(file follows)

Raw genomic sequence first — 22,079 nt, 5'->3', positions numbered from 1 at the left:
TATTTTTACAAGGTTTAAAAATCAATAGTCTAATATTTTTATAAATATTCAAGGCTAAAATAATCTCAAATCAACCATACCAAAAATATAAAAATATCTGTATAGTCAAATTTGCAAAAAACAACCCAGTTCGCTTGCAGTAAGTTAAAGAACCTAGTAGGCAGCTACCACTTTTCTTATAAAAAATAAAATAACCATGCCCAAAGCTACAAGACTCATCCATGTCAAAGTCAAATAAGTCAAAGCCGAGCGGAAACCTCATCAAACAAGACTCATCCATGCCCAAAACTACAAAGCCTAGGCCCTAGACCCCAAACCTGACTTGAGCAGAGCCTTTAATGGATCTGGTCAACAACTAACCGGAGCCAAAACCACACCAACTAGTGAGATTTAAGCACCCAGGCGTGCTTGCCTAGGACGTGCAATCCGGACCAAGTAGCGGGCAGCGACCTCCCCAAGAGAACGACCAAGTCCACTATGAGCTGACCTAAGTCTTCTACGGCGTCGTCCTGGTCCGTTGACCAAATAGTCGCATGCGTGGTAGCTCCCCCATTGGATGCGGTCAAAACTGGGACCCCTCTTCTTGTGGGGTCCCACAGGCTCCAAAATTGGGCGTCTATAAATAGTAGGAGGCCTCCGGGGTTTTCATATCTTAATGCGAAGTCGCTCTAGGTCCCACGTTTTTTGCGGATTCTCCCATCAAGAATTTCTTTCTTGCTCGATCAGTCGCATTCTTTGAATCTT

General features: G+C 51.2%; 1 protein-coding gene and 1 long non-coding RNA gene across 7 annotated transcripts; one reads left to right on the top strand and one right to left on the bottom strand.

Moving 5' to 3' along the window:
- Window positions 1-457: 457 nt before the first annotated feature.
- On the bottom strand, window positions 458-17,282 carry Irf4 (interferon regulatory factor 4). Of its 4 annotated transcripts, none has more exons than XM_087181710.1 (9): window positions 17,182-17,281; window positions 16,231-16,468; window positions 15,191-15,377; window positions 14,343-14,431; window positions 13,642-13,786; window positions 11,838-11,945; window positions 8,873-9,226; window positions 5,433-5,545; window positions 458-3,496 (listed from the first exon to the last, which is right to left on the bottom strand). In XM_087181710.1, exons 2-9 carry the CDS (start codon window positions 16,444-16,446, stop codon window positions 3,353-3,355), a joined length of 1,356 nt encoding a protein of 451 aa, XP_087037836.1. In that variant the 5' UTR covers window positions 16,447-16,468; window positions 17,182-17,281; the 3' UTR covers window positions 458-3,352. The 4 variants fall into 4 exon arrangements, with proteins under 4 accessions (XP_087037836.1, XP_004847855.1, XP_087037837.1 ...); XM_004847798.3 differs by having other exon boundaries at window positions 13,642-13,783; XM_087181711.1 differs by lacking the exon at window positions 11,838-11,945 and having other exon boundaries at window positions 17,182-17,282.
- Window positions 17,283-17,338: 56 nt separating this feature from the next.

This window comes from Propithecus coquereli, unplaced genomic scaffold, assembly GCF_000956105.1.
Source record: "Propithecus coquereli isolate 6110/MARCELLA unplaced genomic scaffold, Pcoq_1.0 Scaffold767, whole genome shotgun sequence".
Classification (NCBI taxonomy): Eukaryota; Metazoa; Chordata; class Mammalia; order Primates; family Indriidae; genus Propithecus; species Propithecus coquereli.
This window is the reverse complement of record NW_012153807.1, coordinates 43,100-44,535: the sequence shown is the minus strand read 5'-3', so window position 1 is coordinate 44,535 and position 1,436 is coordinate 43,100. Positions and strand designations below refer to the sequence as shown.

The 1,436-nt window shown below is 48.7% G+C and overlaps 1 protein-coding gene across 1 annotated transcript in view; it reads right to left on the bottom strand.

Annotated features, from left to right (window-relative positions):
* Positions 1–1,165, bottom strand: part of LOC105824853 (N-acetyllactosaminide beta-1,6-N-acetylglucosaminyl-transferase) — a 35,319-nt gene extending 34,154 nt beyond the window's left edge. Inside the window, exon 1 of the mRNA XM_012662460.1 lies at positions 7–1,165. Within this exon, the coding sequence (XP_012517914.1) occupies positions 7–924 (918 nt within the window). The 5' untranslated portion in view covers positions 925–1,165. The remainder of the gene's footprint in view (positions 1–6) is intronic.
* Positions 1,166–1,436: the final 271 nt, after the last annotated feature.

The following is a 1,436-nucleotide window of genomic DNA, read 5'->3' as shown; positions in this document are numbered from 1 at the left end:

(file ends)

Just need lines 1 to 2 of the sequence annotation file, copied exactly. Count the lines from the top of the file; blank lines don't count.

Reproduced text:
Raw genomic sequence first — 22,079 nt, 5'->3', positions numbered from 1 at the left:
TATTTTTACAAGGTTTAAAAATCAATAGTCTAATATTTTTATAAATATTCAAGGCTAAAATAATCTCAAATCAACCATACCAAAAATATAAAAATATCTGTATAGTCAAATTTGCAAAAAACAACCCAGTTCGCTTGCAGTAAGTTAAAGAACCTAGTAGGCAGCTACCACTTTTCTTATAAAAAATAAAATAACCATGCCCAAAGCTACAAGACTCATCCATGTCAAAGTCAAATAAGTCAAAGCCGAGCGGAAACCTCATCAAACAAGACTCATCCATGCCCAAAACTACAAAGCCTAGGCCCTAGACCCCAAACCTGACTTGAGCAGAGCCTTTAATGGATCTGGTCAACAACTAACCGGAGCCAAAACCACACCAACTAGTGAGATTTAAGCACCCAGGCGTGCTTGCCTAGGACGTGCAATCCGGACCAAGTAGCGGGCAGCGACCTCCCCAAGAGAACGACCAAGTCCACTATGAGCTGACCTAAGTCTTCTACGGCGTCGTCCTGGTCCGTTGACCAAATAGTCGCATGCGTGGTAGCTCCCCCATTGGATGCGGTCAAAACTGGGACCCCTCTTCTTGTGGGGTCCCACAGGCTCCAAAATTGGGCGTCTATAAATAGTAGGAGGCCTCCGGGGTTTTCATATCTTAATGCGAAGTCGCTCTAGGTCCCACGTTTTTTGCGGATTCTCCCATCAAGAATTTCTTTCTTGCTCGATCAGTCGCATTCTTTGAATCTT